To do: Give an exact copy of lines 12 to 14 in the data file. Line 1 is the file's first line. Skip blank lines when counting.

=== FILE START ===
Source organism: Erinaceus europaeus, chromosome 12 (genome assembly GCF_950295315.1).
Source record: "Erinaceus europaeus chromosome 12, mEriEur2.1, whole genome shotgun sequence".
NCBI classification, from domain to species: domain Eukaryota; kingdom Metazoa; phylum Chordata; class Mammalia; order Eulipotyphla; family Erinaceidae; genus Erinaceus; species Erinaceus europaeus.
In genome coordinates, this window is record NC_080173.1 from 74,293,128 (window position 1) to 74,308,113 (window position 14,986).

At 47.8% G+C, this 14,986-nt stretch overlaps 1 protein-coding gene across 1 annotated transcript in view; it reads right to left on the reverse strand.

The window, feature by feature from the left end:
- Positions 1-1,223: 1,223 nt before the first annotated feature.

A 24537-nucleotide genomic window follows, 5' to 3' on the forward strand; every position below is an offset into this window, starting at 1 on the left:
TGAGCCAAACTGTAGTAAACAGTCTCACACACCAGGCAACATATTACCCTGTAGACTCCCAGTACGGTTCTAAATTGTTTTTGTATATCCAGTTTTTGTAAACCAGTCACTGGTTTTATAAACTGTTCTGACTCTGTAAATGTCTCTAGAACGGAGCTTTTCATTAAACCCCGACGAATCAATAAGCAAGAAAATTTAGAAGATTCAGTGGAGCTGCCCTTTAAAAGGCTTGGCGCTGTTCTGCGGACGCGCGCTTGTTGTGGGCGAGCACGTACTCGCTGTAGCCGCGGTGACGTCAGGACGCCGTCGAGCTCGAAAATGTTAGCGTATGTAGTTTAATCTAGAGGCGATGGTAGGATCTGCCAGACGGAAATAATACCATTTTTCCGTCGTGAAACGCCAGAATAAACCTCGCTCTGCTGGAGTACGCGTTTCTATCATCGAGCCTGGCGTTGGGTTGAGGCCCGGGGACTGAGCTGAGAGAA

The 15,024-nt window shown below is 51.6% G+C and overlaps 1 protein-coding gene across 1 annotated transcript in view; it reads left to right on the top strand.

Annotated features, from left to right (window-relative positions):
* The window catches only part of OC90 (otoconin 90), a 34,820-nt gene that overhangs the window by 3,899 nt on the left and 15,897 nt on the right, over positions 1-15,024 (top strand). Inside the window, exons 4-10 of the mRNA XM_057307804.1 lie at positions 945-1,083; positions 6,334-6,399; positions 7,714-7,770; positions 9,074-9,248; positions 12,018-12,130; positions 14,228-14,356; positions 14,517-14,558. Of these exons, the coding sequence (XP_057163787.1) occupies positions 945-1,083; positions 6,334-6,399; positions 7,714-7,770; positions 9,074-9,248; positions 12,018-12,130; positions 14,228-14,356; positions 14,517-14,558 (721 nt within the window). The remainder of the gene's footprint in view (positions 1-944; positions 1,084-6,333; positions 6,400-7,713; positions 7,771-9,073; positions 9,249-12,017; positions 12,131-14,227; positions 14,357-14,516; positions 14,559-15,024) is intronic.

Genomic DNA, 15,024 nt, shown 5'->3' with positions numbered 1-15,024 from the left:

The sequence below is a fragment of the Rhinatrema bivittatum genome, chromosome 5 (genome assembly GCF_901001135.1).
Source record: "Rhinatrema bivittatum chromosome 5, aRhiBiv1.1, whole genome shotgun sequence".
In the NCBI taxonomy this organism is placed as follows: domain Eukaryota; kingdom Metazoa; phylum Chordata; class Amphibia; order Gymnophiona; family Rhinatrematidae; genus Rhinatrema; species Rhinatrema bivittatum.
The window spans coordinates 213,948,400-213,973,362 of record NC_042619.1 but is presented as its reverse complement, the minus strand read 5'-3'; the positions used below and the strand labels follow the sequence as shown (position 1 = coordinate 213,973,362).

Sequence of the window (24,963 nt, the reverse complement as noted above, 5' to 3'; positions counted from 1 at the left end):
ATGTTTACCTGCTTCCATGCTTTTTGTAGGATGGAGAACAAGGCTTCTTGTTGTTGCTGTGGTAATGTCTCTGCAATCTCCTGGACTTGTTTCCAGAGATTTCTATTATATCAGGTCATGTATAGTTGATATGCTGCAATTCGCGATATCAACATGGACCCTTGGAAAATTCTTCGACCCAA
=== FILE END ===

* The window catches only part of OC90 (otoconin 90), a 34,820-nt gene that overhangs the window by 3,899 nt on the left and 15,897 nt on the right, over positions 1-15,024 (top strand). Inside the window, exons 4-10 of the mRNA XM_057307804.1 lie at positions 945-1,083; positions 6,334-6,399; positions 7,714-7,770; positions 9,074-9,248; positions 12,018-12,130; positions 14,228-14,356; positions 14,517-14,558. Of these exons, the coding sequence (XP_057163787.1) occupies positions 945-1,083; positions 6,334-6,399; positions 7,714-7,770; positions 9,074-9,248; positions 12,018-12,130; positions 14,228-14,356; positions 14,517-14,558 (721 nt within the window). The remainder of the gene's footprint in view (positions 1-944; positions 1,084-6,333; positions 6,400-7,713; positions 7,771-9,073; positions 9,249-12,017; positions 12,131-14,227; positions 14,357-14,516; positions 14,559-15,024) is intronic.

Genomic DNA, 15,024 nt, shown 5'->3' with positions numbered 1-15,024 from the left:

The sequence below is a fragment of the Rhinatrema bivittatum genome, chromosome 5 (genome assembly GCF_901001135.1).